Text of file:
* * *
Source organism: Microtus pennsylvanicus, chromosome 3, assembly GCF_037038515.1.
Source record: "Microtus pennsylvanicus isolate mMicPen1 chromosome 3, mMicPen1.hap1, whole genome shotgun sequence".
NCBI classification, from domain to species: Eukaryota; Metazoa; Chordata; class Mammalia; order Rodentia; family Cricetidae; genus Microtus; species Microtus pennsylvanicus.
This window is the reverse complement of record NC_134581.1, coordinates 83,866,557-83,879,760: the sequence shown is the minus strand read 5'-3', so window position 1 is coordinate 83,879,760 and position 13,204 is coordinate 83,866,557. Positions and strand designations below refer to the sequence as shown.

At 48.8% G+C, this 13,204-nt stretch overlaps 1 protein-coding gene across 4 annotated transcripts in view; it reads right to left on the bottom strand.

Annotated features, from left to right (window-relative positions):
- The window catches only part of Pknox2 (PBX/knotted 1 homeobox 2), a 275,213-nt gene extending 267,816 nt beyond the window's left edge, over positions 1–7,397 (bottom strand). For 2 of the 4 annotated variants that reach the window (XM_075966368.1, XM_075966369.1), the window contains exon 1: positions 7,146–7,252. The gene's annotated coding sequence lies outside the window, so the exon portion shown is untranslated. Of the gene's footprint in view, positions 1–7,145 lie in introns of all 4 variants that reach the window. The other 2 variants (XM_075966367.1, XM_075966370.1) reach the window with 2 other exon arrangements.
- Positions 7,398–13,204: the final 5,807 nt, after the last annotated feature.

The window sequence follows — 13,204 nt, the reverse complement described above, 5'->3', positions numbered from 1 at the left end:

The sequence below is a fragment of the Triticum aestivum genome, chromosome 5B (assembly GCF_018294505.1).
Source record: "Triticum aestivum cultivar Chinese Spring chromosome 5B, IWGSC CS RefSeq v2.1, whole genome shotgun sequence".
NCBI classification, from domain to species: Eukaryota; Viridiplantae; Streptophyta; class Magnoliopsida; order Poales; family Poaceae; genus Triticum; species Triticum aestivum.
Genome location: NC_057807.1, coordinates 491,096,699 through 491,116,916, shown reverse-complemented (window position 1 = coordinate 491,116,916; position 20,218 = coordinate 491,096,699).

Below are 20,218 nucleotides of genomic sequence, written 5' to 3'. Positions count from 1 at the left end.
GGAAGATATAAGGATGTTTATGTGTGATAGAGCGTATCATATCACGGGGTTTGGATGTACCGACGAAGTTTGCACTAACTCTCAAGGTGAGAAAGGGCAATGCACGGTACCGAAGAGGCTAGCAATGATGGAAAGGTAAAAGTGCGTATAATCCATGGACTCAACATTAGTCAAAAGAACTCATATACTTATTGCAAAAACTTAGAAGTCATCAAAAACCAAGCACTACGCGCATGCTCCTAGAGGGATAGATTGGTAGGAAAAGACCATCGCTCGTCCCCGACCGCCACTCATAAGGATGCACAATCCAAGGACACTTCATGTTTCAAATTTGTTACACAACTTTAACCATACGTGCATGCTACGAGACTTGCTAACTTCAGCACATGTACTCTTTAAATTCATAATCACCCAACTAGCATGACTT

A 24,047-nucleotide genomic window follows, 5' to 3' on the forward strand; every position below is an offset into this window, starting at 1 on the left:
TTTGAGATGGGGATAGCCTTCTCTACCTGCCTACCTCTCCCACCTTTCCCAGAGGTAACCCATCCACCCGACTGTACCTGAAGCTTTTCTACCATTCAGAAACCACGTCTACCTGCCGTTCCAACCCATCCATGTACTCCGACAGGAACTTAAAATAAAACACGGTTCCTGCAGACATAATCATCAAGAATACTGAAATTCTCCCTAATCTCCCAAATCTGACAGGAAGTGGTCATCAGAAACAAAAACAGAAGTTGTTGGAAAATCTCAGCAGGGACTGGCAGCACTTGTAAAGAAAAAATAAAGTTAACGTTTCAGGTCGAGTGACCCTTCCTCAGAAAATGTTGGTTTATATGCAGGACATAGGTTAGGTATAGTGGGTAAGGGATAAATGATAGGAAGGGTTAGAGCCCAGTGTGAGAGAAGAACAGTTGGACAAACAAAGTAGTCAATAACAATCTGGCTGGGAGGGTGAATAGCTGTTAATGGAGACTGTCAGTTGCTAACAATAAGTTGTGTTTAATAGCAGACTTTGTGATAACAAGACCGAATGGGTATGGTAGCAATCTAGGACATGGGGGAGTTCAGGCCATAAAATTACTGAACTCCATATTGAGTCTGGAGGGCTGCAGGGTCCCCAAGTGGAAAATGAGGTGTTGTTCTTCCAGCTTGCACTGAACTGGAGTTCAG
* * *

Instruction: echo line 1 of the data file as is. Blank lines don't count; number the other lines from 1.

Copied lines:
Source organism: Microtus pennsylvanicus, chromosome 3, assembly GCF_037038515.1.